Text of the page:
Principle: Moving electrons, Magnetism Grade: 5
HM 4D3.1, HM 4D3.2
    Wrap a long (1 m) aluminum foil wire, or any insulated wire with exposed ends, several times about a compass.   Connect the ends of the wire across a battery and the compass will deflect. This is because moving charges create a magnetic field.  In fact, all magnetic fields can be traced back to the motion of charges.

Principle: Moving electrons, Magnetism  Grade: 5
HM 4D3.1, HM 4D3.2
    Poke a hole in the middle of a piece of poster board and run a straight 60 cm large gauge solid wire (not twisted) through the hole.  Support the wire and poster board so that the board is horizontal and at the mid point of the wire, with the wire perpendicular to the board.  Place several small compasses on the poster board in a circle about the wire.  Connect the wire to a 12 V lantern battery with allegator clip wires, and watch the magnets!  Moving charges create a magnetic field in the form of circular loops perpendicular to the direction of their motion.  For large classes, it might be more convenient to set the wire horizontal pointed towards the class, and trace the magnetic field loops with a dip compass.   

Principle: Electric Moving electrons, Magnetism Grade: 5
HM 4D3.2
    Magnetic fields can be much stronger in materials than they are in air.  Wrap an aluminum foil wire several times about a nail, and connect the wire to a D battery, and you have an electromagnet!  With the wire looped, the "loops" of magnetic field produced by the moving charges all add up in the center of the wire loop, creating a much stronger field than what a single wire could produce.

Principle: Magnetism Grade: 5
HM 4D1.1
    Magnetize a hacksaw blade by rubbing it in one direction with a strong permanent magnet using firm slow strokes, with the orientation of the permanent magnet the same at all times.  Twenty to thirty strokes should suffice.  Use iron or metal filings to show the location of the magnetic poles at the ends of the blade.  Also demonstrate that the filings do not stick to the blade in the middle.  Break the hacksaw blade in half, and now you have two magnets, each with a pole at each end!  You can keep this up until you are bored, and you will never get just one pole.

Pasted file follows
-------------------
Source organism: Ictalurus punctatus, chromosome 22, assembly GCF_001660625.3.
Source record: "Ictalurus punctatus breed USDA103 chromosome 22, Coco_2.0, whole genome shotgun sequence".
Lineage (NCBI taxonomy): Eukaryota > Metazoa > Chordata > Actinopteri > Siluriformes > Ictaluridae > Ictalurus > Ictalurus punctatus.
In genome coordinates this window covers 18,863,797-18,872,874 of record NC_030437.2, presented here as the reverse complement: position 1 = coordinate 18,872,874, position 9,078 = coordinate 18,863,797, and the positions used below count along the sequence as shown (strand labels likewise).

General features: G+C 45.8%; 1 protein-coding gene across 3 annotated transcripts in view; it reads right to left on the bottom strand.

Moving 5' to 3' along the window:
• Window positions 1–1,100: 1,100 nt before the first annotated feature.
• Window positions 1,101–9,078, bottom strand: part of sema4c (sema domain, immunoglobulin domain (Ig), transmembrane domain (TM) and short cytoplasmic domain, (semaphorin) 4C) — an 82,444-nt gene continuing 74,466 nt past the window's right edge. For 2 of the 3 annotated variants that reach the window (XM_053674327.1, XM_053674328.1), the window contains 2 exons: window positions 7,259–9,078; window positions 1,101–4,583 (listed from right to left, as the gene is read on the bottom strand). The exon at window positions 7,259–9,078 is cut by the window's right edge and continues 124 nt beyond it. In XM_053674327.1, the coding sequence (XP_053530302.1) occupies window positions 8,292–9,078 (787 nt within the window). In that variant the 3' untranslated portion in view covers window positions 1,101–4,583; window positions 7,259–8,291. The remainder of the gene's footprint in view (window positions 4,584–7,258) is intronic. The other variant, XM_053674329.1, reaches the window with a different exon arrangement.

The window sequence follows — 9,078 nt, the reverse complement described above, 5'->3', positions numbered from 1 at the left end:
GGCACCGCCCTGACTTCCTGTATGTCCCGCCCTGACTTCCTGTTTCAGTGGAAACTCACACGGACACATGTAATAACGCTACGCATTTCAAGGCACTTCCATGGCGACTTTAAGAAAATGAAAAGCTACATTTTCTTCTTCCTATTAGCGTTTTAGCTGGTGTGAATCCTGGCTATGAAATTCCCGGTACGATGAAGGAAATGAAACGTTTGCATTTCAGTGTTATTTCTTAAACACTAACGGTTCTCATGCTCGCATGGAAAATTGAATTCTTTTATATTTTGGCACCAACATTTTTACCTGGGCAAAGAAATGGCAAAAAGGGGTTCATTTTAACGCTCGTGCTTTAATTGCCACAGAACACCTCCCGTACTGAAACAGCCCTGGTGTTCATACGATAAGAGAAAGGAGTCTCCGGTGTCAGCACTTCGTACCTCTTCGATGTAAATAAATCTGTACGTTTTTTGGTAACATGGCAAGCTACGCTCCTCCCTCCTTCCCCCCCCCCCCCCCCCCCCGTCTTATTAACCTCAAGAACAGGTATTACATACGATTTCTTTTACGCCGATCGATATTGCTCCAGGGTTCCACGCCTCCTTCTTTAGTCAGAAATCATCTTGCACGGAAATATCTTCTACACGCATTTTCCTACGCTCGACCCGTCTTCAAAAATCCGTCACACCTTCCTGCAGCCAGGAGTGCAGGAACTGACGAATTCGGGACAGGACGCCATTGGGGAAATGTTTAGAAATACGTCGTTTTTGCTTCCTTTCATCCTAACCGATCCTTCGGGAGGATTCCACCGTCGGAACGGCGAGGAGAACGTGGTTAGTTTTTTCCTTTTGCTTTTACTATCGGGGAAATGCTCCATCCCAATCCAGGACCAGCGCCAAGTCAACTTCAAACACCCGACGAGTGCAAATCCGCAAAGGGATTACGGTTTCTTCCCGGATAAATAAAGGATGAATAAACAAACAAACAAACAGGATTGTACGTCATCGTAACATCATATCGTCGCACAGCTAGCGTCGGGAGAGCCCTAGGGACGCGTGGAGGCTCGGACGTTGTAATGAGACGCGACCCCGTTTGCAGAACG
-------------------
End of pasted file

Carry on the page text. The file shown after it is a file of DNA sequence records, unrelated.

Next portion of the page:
Principle: Magnetism Grade: 5
HM 4D3.1, HM 4D3.2
    Magnetic fields affect moving charges, but not stationary ones.  Similarly, a moving magnet (or a simply a changing magnetic field) can affect a stationary charge.  Only relative motion is important (this is what got Einstein going).   In other words, a changing magnetic field creates an electric field, and a changing electric field creates a magnetic field.  As a general rule, the electric field created by a changing magnetic field will be oriented so that it could cause nearby charges to move in a manner that would create a second magnetic field directed to oppose the change in the original magnetic field.  Electric currents created from this effect are called "eddy currents" due the circular motion of the charges.  In other words, a moving magnet will create a "virtual magnet" if it moves near a conductor.  The virtual magnet will be oriented to slow the moving magnet down.  To illustrate this, drop a strong magnet down a copper tube, and show that it takes a lot longer to drop out the end than anything else of similar size and weight.  You can also move a strong magnet past a non-magnetic conductor (copper is best) and feel the resistance.

Principle: Moving electrons, Chemical reaction Grades: 5, 6
HM 4D3.1
    Clean or brighten an iron washer and a copper penny.  Soak a 1 inch square piece of heavy blotter paper or folded paper towel  in vinegar.  Press the soaked paper between the washer and the penny to form a simple battery.  Measure the current with wires connected to the pocket current meter, with one wire pressed against the washer and the other pressed to the penny.  This battery will not be strong enough to light a flashlight bulb.  The vinegar induces a chemical reaction between the copper and the iron.  Charged "ions" will flow through the vinegar from the copper to the iron.  The reaction continues as long as one piece of metal can get rid of its excess electrons through the wires to the other piece of metal to balance the natural flow of charge through the blotter paper.